Although the Scottish Tory policy review is in its early stages, I understand that the party is keen to breathe new life into Skelton’s idea, combining the idea of an “asset-holding democracy” with a muscular, “Nationalist Unionism”, itself another very old, and once very successful, Scottish Conservative tradition.

That’s the philosophical underpinning, but the hardest part will be detailed and, of course, vote-winning policy. The approach, as one senior Scottish Tory MSP puts it, will be: “What’s wrong with Scotland and how would we fix it?” Again, it’s early days, but education, health and housing are viewed as the three key policy areas on which the party has to advance an agenda between now and the 2021 Holyrood elections.

Davidson touched on two of those in her UnHerd article, talking of a “huge investment and expansion of technical education” and promoting “help to build” policies rather than the current (and arguably not very successful) “help to buy” approach to getting young people on the housing ladder.

She wrote that Britain didn’t feel equal, “when a generation’s only hope of home-ownership rests on the lottery of home-owning parents dying suddenly – and without massive care home fees.”

James Kirkup (formerly political editor of The Scotsman) at the Social Market Foundation think tank has clearly reached the same conclusion. In a recent article he claimed that, following an election in which everyone lost, there remained a “prize to be claimed” by the party “with a convincing plan to help more people own more things — and not just houses”.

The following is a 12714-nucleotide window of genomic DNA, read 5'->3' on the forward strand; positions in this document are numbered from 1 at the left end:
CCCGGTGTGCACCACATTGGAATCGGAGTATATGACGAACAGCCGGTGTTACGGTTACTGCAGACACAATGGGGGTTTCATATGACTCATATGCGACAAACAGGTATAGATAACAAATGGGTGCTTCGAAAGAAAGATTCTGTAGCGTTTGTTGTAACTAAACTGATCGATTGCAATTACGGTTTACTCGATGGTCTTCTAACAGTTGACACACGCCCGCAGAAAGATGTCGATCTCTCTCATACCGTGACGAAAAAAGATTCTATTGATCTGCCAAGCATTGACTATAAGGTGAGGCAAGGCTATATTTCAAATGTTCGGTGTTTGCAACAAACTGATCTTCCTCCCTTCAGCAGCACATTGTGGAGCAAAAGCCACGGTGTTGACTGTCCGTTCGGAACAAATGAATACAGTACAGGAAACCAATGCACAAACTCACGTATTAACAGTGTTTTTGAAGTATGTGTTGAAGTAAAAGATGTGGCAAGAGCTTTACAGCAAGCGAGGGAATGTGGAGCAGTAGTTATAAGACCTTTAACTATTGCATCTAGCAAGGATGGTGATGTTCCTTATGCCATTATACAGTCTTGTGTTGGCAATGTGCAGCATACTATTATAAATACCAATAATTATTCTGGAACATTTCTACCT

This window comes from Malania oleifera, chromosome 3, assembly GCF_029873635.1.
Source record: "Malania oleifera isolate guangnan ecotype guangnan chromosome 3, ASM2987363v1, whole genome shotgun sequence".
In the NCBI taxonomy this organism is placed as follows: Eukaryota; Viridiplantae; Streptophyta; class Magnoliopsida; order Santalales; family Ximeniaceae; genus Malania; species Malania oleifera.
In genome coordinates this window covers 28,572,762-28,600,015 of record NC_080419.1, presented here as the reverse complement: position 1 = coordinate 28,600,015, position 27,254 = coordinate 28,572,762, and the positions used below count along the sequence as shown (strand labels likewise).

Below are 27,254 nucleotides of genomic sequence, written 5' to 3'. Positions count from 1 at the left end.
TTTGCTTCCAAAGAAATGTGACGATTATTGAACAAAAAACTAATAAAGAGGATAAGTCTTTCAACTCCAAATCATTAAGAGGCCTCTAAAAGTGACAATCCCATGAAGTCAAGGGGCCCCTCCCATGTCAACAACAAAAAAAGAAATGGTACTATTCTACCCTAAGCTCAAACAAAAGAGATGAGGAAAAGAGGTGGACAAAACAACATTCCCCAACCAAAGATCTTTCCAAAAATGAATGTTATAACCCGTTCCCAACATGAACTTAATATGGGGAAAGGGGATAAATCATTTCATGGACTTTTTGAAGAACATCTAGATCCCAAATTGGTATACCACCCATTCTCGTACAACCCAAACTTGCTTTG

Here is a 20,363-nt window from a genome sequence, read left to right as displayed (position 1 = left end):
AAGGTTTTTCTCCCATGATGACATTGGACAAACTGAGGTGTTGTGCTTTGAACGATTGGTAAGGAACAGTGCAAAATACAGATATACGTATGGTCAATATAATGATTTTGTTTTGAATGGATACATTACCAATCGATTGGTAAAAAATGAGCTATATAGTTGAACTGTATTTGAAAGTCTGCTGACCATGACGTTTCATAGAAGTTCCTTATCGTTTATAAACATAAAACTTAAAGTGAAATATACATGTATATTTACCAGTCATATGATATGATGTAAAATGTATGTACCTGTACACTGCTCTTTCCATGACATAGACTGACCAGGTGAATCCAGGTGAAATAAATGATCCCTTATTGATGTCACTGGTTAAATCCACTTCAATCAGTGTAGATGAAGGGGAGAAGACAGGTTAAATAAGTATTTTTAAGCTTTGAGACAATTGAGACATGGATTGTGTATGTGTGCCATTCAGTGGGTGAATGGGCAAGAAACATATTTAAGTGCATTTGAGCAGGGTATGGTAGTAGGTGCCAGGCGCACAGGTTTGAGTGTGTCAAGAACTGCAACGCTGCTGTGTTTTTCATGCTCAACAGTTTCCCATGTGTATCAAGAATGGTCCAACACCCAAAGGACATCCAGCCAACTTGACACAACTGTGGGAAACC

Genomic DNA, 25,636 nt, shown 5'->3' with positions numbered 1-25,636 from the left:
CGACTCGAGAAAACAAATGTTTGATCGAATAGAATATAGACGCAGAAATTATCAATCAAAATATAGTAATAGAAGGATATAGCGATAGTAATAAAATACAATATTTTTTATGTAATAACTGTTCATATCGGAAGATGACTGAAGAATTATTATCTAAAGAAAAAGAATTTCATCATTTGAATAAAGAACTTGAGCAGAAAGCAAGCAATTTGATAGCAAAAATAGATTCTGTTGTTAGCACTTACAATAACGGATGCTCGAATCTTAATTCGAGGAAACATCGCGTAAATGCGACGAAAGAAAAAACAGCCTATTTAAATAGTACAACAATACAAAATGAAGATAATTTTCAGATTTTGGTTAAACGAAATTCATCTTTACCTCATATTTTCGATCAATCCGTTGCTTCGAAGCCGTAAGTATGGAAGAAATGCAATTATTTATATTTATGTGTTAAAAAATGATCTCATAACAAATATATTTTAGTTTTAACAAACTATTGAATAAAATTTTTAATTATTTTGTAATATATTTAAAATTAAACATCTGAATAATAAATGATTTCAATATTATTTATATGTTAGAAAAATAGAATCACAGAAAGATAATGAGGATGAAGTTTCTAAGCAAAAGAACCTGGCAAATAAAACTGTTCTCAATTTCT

The SMF will soon publish research showing how government could help “all young Britons start adult life with a decent nest-egg of cash and other investments”. And it believes there could also be a new role for the State in owning things too. Public ownership of some rail franchises is now a mainstream idea, while municipal power companies are attracting a lot of interest. As Kirkup concludes, there “are many ways to give people a stake in their country”.

Storytelling will also be important. Just as Noel Skelton promulgated a Conservative “view of life” in his 1920s essays, Ruth Davidson needs to tell an upbeat story about what her devolved Scotland would look like, much as Alex Salmond did to great effect before and after the 2007 election. And that, importantly, will not necessarily be a traditionally Tory narrative.

Soon the Scottish Tories will use the 20th anniversary of the 1997 devolution referendum to make the unpopular but valid point that 18 years of the Scottish Parliament hasn’t exactly delivered on the promise of transformative change. Nor has a decade of Nationalist rule – the SNP devoting more energy to denying it has the power to do things (to help, for example, the female pensioners who have lost years of entitlement) than actually legislating in a progressive way.

Modern politics – either in Scotland, the UK or the United States – is not an arena in which good ideas flourish, but with hard work, an open mind and a bit of luck, Ms Davidson’s brand of what Skelton called “Constructive Conservatism” could be something to watch over the next four years.